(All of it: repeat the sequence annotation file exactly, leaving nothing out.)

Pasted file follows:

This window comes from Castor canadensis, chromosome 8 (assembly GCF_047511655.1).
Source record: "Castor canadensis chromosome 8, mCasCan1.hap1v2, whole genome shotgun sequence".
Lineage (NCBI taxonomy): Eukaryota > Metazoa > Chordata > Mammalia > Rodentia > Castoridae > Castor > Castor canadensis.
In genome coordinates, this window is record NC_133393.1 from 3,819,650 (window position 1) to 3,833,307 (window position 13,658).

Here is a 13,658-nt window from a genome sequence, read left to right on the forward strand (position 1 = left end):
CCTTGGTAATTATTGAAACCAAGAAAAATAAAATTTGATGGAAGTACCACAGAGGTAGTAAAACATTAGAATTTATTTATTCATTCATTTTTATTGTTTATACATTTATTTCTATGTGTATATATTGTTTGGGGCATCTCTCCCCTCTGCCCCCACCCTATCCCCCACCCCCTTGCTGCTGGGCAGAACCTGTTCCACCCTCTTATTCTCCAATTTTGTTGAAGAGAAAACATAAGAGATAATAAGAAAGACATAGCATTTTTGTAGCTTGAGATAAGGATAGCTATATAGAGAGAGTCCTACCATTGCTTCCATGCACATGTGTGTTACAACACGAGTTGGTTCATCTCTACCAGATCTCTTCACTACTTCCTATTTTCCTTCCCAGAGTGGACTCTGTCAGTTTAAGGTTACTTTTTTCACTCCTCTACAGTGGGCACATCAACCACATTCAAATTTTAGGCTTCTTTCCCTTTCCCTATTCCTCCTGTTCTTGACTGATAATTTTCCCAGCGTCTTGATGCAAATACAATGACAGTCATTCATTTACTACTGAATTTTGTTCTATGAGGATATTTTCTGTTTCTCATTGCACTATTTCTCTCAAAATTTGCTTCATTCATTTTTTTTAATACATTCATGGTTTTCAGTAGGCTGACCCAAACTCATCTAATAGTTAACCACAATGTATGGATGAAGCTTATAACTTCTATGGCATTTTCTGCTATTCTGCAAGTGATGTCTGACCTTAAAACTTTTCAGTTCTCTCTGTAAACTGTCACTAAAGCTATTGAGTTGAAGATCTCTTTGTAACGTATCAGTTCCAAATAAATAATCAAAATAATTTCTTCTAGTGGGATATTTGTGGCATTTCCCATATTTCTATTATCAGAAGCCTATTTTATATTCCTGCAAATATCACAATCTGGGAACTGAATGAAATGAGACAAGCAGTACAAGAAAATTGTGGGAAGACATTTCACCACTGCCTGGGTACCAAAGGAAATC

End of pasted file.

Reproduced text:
This window comes from Castor canadensis, chromosome 8 (assembly GCF_047511655.1).
Source record: "Castor canadensis chromosome 8, mCasCan1.hap1v2, whole genome shotgun sequence".
Lineage (NCBI taxonomy): Eukaryota > Metazoa > Chordata > Mammalia > Rodentia > Castoridae > Castor > Castor canadensis.
In genome coordinates, this window is record NC_133393.1 from 3,819,650 (window position 1) to 3,833,307 (window position 13,658).

Here is a 13,658-nt window from a genome sequence, read left to right on the forward strand (position 1 = left end):
CCTTGGTAATTATTGAAACCAAGAAAAATAAAATTTGATGGAAGTACCACAGAGGTAGTAAAACATTAGAATTTATTTATTCATTCATTTTTATTGTTTATACATTTATTTCTATGTGTATATATTGTTTGGGGCATCTCTCCCCTCTGCCCCCACCCTATCCCCCACCCCCTTGCTGCTGGGCAGAACCTGTTCCACCCTCTTATTCTCCAATTTTGTTGAAGAGAAAACATAAGAGATAATAAGAAAGACATAGCATTTTTGTAGCTTGAGATAAGGATAGCTATATAGAGAGAGTCCTACCATTGCTTCCATGCACATGTGTGTTACAACACGAGTTGGTTCATCTCTACCAGATCTCTTCACTACTTCCTATTTTCCTTCCCAGAGTGGACTCTGTCAGTTTAAGGTTACTTTTTTCACTCCTCTACAGTGGGCACATCAACCACATTCAAATTTTAGGCTTCTTTCCCTTTCCCTATTCCTCCTGTTCTTGACTGATAATTTTCCCAGCGTCTTGATGCAAATACAATGACAGTCATTCATTTACTACTGAATTTTGTTCTATGAGGATATTTTCTGTTTCTCATTGCACTATTTCTCTCAAAATTTGCTTCATTCATTTTTTTTAATACATTCATGGTTTTCAGTAGGCTGACCCAAACTCATCTAATAGTTAACCACAATGTATGGATGAAGCTTATAACTTCTATGGCATTTTCTGCTATTCTGCAAGTGATGTCTGACCTTAAAACTTTTCAGTTCTCTCTGTAAACTGTCACTAAAGCTATTGAGTTGAAGATCTCTTTGTAACGTATCAGTTCCAAATAAATAATCAAAATAATTTCTTCTAGTGGGATATTTGTGGCATTTCCCATATTTCTATTATCAGAAGCCTATTTTATATTCCTGCAAATATCACAATCTGGGAACTGAATGAAATGAGACAAGCAGTACAAGAAAATTGTGGGAAGACATTTCACCACTGCCTGGGTACCAAAGGAAATC